"In the end, my Immaculate Heart will triumph." These words of Our Lady of Fatima guarantee the triumph of good over evil. Whether this triumph is synonymous with the eschaton or else a intervening period of peace is not definitively known.  But if, as most believe, this triumph of the Immaculate Heart is a temporal period of peace prior to the events of the second coming, what will this look like? I think Mazzone's description would fit very well, for whatever happens in the natural or political order, what does a triumphant Church Militant look like?


Patient reader, whether you buy into the Benedict Option, become a hermit in the woods, move to a traditionalist stronghold in Idaho, choose life in the big city or the suburbs—whatever is best for you—you will still be living in partibus infidelium . Those Rossinian moments will just keep on coming. You are going to continue to wake up every morning to a culture increasingly irrational and decadent, to the sleazy self-serving behavior of our political and social leaders, to a Church hierarchy that lurches between crackpot social theories and Teilhardian poppycock. But do not be disheartened by verbal snakes on a plane! We are going to win this war.

This is what I believe: the traditional liturgy will be universally restored as the primary liturgical form and norm of our faith; the misbegotten Roman Missal of 1970 will become a historical aberration, a curiosity available only in research libraries. Pontiffs will pass down what they have received, prudently govern the Church, and won’t dare disrupt our piety. Our prelates will be holy and modest but have iron in their spines. Now I wouldn’t be surprised if you interject at this point “Do you really know what you’re talking about? Maybe you should just keep quiet.” How can I be so sure? Because I am convinced that this is what Christ our King wants. To adapt an old phrase: “If the King ain’t happy, ain’t nobody happy.” From the Preface of the Mass on the Feast of the Sovereignty of Our Lord Jesus Christ, Supreme King: He will grant us: “an eternal and universal kingdom, a kingdom of truth and life; a kingdom of holiness and grace, a kingdom of justice, love and peace.”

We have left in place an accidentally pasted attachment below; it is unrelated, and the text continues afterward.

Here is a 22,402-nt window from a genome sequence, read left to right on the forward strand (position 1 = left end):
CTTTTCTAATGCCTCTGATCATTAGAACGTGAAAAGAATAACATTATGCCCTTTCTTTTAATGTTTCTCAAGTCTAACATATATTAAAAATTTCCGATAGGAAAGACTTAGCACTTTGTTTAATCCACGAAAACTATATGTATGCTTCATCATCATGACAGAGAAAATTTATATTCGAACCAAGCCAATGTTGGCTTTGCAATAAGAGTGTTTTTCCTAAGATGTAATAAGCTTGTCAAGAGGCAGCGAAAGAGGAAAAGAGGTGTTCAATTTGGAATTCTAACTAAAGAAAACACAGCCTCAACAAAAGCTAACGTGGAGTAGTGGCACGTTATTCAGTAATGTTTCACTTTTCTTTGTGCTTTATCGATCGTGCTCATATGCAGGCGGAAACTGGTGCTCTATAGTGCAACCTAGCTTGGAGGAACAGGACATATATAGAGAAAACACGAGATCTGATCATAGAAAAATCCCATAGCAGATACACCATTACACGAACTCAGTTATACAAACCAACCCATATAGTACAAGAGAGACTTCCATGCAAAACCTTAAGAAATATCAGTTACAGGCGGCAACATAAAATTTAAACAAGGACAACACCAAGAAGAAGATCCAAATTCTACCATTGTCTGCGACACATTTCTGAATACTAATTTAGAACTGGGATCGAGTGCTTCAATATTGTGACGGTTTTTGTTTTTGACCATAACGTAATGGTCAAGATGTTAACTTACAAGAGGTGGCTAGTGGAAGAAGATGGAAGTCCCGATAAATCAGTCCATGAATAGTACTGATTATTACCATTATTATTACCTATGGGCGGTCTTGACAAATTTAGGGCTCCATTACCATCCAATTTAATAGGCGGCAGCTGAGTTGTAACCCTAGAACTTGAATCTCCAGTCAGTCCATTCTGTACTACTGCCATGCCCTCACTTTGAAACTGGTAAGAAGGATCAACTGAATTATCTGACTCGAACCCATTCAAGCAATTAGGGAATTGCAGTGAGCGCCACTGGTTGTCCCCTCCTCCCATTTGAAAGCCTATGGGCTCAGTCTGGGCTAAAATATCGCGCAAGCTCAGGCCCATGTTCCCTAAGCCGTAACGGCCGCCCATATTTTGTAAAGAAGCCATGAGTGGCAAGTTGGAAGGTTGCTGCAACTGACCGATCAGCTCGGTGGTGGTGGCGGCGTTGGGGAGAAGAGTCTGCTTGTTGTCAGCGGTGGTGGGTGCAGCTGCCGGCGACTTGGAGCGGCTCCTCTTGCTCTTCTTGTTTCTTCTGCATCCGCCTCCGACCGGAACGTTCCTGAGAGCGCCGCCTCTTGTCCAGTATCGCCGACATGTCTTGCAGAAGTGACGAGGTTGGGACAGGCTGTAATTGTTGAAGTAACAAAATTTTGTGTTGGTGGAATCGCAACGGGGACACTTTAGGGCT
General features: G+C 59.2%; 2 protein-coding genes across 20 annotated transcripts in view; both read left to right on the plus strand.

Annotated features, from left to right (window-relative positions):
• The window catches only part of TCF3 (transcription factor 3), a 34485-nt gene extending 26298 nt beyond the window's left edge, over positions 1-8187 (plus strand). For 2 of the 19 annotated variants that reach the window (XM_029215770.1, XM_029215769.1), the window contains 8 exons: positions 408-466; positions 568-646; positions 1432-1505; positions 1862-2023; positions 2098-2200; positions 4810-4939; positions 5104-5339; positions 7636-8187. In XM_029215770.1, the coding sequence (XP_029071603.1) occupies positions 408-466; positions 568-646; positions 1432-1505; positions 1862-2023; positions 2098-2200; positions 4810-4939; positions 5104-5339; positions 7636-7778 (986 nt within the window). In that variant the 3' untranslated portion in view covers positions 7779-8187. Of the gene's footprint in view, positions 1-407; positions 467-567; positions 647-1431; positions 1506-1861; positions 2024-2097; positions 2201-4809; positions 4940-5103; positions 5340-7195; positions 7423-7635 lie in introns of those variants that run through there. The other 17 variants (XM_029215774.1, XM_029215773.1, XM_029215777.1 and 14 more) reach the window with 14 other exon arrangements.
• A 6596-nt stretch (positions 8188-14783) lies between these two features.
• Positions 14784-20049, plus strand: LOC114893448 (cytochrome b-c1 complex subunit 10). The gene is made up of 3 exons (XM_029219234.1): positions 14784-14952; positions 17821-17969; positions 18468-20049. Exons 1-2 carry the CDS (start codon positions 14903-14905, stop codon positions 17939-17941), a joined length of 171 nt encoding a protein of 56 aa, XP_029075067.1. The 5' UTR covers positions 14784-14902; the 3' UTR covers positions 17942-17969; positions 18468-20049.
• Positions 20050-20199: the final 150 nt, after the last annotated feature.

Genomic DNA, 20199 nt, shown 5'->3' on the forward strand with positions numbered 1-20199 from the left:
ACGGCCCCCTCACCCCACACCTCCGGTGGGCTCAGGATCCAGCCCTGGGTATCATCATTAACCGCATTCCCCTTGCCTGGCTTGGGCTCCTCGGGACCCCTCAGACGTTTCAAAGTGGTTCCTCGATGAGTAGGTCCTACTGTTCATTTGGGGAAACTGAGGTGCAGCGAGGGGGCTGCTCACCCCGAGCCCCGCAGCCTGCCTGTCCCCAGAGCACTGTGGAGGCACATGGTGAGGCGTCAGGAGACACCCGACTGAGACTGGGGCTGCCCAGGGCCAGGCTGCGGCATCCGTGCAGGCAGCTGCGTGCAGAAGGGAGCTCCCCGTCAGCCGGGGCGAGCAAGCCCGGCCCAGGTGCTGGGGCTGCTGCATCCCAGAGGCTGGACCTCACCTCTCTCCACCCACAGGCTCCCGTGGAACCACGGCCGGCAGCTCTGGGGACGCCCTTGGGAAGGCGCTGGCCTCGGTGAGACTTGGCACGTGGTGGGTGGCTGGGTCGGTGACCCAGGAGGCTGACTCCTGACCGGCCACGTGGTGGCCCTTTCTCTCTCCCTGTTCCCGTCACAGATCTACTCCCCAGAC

In conclusion, I can leave you with no better advice than that given after every sermon by Msgr Vincent Giammarino, who was pastor of St Michael’s Church in Atlantic City in the 1950s:

    “My dear good people: Do what you have to do, When you’re supposed to do it, The best way you can do it,   For the Love of God. Amen.”



4 comments:

Long-Skirts said...

A wonderful article!!

Peggy said...

I read that article as well. Spot on!

I am, however, very dejected, disconcerted, dismayed, etc, at the state of our Church and our nation. Francis' destruction of our Faith; the massive war on Trump, duly elected by the People. It's becoming too much. (At least, somehow, MM got his marching orders and is putting a better product on the field. That's something in all this mess, eh?)

I continue to pray for and actively seek employment for myself, in addition to all that.

God bless and keep you and all the faithful.

thetimman said...

Athelstane,

The person you are referring to is a loon and I will not give him any attention by linking. Story false and based upon the delusions of his mind. I can't get more specific without committing detraction, though if the word is out enough I could say plenty to defend the good name of those whom he slanders.

Pax.

Athelstane said...

Thanks for the feedback, Timmman.

I suspected that might be the case.